Restaurant Y Sea

After the “Seashore Library” and “Seashore Chapel”, “Restaurant y Sea” completes the trilogy of Vector Architects’ seashore series at Aranya Community in Beidaihe New District. The restaurant is situated right behind the library across the beach. The design was initiated by investigating how to create a coexisting relationship with the mighty solid library volume. The library is a spiritual place with a clear boundary. The natural elements, like wind, light and surrounding views, are defined and shaped throughout the space where people can gaze upon the sea while sitting in the terraced library. As for the restaurant, a dispersed and a more casual everyday atmosphere is established. Instead of the seascape being the visual focus for people, as it is in the library, it acts as the backdrop in the restaurant. People will notice what happens on the sea as they dine and inadvertently glance towards it.

Trees are interlocked within the fragmented spatial boundary and courtyards. The architecture appears as a non-directional canopy floating above the undulating landscape, looming in the woods. From top to bottom, the tree crowns, building roof, and dining area underneath constitute the three major layers in the section sequentially. Tree branches sway with the sea breeze and cast their shadow through the skylights onto the wall and floor. The dining space becomes animated with the flickering of light and shadow, cultivating another dimension of indirect engagement between space and nature. The inner tree courtyards bring light and airflow deep into the restaurant, and at the same time, like hinges, they anchor the space. The courtyards simultaneously divide and connect the surrounding spaces. The full height fair-faced cast-in-place concrete walls of the courtyards resist the sheer force of the whole building, which makes it possible to support the load of the thick eaves on columns of only 120mm in diameter. This way, the slender steel elements, similar in diameter to the surrounding tree trunks, blend in the surrounding woods.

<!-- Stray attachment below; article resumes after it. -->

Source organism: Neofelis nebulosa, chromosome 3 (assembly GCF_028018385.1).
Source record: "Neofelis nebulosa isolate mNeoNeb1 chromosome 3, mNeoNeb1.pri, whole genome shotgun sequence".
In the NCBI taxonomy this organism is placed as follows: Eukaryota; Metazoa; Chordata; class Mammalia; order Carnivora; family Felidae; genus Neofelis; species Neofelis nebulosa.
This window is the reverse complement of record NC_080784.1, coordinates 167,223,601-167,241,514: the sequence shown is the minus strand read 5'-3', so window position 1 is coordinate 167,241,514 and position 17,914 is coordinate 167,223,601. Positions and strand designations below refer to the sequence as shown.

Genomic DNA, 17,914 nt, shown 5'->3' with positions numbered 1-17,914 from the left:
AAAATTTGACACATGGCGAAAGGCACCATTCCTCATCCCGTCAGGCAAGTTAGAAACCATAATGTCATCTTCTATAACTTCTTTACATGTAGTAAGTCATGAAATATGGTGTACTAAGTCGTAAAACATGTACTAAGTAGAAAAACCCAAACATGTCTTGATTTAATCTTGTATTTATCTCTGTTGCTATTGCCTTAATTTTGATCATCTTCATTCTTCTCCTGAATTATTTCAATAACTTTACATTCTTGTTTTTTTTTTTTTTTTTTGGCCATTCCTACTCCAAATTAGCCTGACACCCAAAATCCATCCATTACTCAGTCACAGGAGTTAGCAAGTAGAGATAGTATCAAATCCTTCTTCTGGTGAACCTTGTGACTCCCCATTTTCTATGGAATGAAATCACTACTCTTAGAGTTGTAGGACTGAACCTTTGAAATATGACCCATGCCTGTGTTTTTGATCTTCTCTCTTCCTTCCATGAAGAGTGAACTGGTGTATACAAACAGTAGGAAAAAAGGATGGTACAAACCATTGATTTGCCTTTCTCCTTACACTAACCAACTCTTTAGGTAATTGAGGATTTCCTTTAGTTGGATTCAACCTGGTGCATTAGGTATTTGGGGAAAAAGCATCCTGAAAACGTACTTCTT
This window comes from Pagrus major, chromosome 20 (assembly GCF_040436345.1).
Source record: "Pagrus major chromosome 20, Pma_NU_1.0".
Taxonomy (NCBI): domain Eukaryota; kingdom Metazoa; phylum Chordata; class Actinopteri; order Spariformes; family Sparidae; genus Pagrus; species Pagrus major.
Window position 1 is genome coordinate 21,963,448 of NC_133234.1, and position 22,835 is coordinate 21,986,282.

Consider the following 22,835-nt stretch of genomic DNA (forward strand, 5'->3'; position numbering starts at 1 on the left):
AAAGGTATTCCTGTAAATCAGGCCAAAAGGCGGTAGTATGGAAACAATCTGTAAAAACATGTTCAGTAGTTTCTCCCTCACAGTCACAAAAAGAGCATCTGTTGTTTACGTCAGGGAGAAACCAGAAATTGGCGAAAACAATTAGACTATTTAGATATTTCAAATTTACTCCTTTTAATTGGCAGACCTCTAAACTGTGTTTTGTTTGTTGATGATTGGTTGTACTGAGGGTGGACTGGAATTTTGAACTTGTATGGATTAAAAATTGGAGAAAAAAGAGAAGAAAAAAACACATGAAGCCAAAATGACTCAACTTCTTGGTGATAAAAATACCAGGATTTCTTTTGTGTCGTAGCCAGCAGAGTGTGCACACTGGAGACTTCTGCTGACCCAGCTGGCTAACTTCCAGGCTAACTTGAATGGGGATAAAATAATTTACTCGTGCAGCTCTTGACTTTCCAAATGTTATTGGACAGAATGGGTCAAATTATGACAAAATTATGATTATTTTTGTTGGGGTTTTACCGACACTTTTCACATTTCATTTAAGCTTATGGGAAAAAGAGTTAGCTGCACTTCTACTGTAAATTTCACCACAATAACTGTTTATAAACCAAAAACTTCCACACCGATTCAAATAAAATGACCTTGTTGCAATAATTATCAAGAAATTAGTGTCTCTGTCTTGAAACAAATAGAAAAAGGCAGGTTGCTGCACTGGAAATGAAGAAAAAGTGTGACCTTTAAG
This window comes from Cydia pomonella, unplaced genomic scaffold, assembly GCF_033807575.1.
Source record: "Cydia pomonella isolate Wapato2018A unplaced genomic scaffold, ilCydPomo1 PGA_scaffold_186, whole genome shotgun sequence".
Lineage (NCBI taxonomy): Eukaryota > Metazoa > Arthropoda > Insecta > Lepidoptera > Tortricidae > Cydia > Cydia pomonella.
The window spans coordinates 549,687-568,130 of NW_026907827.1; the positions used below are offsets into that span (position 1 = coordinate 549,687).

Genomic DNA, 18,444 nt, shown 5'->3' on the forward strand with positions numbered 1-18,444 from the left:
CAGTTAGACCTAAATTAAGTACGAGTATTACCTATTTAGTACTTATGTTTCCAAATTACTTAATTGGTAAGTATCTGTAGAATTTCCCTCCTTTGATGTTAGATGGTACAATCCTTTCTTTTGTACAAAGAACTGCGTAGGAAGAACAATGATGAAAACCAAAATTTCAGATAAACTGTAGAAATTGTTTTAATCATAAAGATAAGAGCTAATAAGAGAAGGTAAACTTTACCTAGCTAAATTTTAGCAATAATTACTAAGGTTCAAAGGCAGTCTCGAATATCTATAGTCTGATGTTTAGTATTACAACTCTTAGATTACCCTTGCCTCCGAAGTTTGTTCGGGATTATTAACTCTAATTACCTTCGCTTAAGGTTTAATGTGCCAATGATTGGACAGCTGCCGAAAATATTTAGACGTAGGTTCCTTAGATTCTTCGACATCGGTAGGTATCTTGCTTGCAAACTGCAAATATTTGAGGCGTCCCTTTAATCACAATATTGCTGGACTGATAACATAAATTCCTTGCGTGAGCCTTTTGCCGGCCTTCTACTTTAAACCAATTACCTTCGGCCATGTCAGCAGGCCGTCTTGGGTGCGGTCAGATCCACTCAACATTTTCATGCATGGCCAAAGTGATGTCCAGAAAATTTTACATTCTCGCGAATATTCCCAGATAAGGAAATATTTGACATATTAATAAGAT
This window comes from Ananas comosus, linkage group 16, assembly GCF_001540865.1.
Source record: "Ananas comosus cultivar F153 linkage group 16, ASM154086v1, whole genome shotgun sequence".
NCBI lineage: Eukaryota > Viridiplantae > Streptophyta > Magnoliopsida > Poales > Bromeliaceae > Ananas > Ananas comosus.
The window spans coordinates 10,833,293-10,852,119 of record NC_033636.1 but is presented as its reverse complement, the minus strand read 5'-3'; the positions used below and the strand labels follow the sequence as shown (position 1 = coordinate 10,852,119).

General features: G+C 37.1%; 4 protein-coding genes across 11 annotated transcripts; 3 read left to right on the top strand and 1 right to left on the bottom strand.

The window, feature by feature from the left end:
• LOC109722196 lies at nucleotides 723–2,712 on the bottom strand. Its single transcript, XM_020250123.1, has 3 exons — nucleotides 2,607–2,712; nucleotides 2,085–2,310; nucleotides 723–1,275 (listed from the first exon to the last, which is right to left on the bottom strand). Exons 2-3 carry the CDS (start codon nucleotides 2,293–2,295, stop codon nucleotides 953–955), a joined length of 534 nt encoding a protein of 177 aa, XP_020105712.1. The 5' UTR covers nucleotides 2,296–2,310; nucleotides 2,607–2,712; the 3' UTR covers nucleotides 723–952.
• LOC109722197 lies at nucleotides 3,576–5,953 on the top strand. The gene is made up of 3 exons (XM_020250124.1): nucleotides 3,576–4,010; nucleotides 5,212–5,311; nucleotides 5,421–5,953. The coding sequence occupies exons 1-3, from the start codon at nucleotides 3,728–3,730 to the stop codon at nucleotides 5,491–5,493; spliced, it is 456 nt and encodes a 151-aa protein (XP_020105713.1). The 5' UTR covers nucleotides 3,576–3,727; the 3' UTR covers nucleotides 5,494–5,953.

There is no designated main entrance for the restaurant. Instead, clear glass sliding doors are placed along the perimeter, which, when fully opened, cause the spatial boundary to disappear, turning the building into a “pavilion”. People can approach the dining space from any direction. They will firstly step into a transitional space with a lowered eave, and then gradually walk into the main dining area under a raised-up central roof, illuminated by immersive natural light. The interference of excessive side light is consciously reduced by controlling the clear height of the eaves, in order to create an atmosphere of being under a floating “cloud” as a result of the light-filtering waffle beams. The waffle beams remit the need for strictly aligned load-bearing elements and minimize the amount of structural walls, which help achieve the staggered fluidity of the plan.

Each type of architecture can essentially refer to a unique lifestyle as well as to the emotional expression corresponding to it. These various public spaces take on a meaning beyond that of an everyday space. The demand of people’s lives sculpts them, while in the other way around these spaces affect people’s lives. Light, wind and view in architecture are all the paths leading people to interact with nature. They closely integrate people with the outside world, and ultimately, an everyday space will imply a kind of spiritual meaning.


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